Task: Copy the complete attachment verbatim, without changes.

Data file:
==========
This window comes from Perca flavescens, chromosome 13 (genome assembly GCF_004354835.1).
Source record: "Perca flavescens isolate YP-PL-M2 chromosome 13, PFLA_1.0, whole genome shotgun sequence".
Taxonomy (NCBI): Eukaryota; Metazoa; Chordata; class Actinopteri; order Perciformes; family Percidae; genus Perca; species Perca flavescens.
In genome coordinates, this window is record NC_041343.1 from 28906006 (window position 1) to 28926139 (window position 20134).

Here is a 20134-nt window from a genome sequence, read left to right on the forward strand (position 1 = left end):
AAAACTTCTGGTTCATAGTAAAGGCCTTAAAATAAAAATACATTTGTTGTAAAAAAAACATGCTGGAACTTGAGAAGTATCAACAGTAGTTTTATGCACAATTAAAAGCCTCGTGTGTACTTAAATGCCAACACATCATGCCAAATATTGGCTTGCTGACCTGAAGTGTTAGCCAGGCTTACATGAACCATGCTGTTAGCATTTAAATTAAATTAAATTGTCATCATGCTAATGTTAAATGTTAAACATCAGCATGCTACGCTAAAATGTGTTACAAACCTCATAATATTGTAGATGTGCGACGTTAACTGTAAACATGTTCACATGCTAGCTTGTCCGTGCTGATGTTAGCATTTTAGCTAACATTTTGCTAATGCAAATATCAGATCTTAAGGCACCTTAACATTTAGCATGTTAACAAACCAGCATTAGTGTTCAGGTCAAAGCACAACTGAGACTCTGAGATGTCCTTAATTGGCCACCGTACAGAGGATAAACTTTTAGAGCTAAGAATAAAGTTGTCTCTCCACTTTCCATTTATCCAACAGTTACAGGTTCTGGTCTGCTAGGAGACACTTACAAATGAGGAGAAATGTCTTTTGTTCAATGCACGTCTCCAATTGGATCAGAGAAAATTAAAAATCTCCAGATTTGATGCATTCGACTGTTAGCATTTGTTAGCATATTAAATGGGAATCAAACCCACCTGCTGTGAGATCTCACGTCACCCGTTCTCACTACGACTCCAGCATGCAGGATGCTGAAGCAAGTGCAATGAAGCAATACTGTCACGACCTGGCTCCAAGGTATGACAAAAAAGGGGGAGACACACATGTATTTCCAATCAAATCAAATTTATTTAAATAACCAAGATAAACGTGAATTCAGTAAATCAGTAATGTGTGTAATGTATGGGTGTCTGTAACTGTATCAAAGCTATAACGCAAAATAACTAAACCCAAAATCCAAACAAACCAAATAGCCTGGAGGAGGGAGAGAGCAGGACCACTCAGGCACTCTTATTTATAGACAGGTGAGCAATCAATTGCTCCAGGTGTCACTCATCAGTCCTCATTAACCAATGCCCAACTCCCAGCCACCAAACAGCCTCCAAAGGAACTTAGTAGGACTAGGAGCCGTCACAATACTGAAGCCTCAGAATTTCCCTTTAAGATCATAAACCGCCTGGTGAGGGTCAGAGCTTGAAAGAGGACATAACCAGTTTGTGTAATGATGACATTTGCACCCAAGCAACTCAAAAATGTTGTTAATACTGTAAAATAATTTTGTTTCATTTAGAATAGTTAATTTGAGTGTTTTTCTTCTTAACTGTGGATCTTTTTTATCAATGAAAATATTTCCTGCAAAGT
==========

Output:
This window comes from Perca flavescens, chromosome 13 (genome assembly GCF_004354835.1).
Source record: "Perca flavescens isolate YP-PL-M2 chromosome 13, PFLA_1.0, whole genome shotgun sequence".
Taxonomy (NCBI): Eukaryota; Metazoa; Chordata; class Actinopteri; order Perciformes; family Percidae; genus Perca; species Perca flavescens.
In genome coordinates, this window is record NC_041343.1 from 28906006 (window position 1) to 28926139 (window position 20134).

Here is a 20134-nt window from a genome sequence, read left to right on the forward strand (position 1 = left end):
AAAACTTCTGGTTCATAGTAAAGGCCTTAAAATAAAAATACATTTGTTGTAAAAAAAACATGCTGGAACTTGAGAAGTATCAACAGTAGTTTTATGCACAATTAAAAGCCTCGTGTGTACTTAAATGCCAACACATCATGCCAAATATTGGCTTGCTGACCTGAAGTGTTAGCCAGGCTTACATGAACCATGCTGTTAGCATTTAAATTAAATTAAATTGTCATCATGCTAATGTTAAATGTTAAACATCAGCATGCTACGCTAAAATGTGTTACAAACCTCATAATATTGTAGATGTGCGACGTTAACTGTAAACATGTTCACATGCTAGCTTGTCCGTGCTGATGTTAGCATTTTAGCTAACATTTTGCTAATGCAAATATCAGATCTTAAGGCACCTTAACATTTAGCATGTTAACAAACCAGCATTAGTGTTCAGGTCAAAGCACAACTGAGACTCTGAGATGTCCTTAATTGGCCACCGTACAGAGGATAAACTTTTAGAGCTAAGAATAAAGTTGTCTCTCCACTTTCCATTTATCCAACAGTTACAGGTTCTGGTCTGCTAGGAGACACTTACAAATGAGGAGAAATGTCTTTTGTTCAATGCACGTCTCCAATTGGATCAGAGAAAATTAAAAATCTCCAGATTTGATGCATTCGACTGTTAGCATTTGTTAGCATATTAAATGGGAATCAAACCCACCTGCTGTGAGATCTCACGTCACCCGTTCTCACTACGACTCCAGCATGCAGGATGCTGAAGCAAGTGCAATGAAGCAATACTGTCACGACCTGGCTCCAAGGTATGACAAAAAAGGGGGAGACACACATGTATTTCCAATCAAATCAAATTTATTTAAATAACCAAGATAAACGTGAATTCAGTAAATCAGTAATGTGTGTAATGTATGGGTGTCTGTAACTGTATCAAAGCTATAACGCAAAATAACTAAACCCAAAATCCAAACAAACCAAATAGCCTGGAGGAGGGAGAGAGCAGGACCACTCAGGCACTCTTATTTATAGACAGGTGAGCAATCAATTGCTCCAGGTGTCACTCATCAGTCCTCATTAACCAATGCCCAACTCCCAGCCACCAAACAGCCTCCAAAGGAACTTAGTAGGACTAGGAGCCGTCACAATACTGAAGCCTCAGAATTTCCCTTTAAGATCATAAACCGCCTGGTGAGGGTCAGAGCTTGAAAGAGGACATAACCAGTTTGTGTAATGATGACATTTGCACCCAAGCAACTCAAAAATGTTGTTAATACTGTAAAATAATTTTGTTTCATTTAGAATAGTTAATTTGAGTGTTTTTCTTCTTAACTGTGGATCTTTTTTATCAATGAAAATATTTCCTGCAAAGT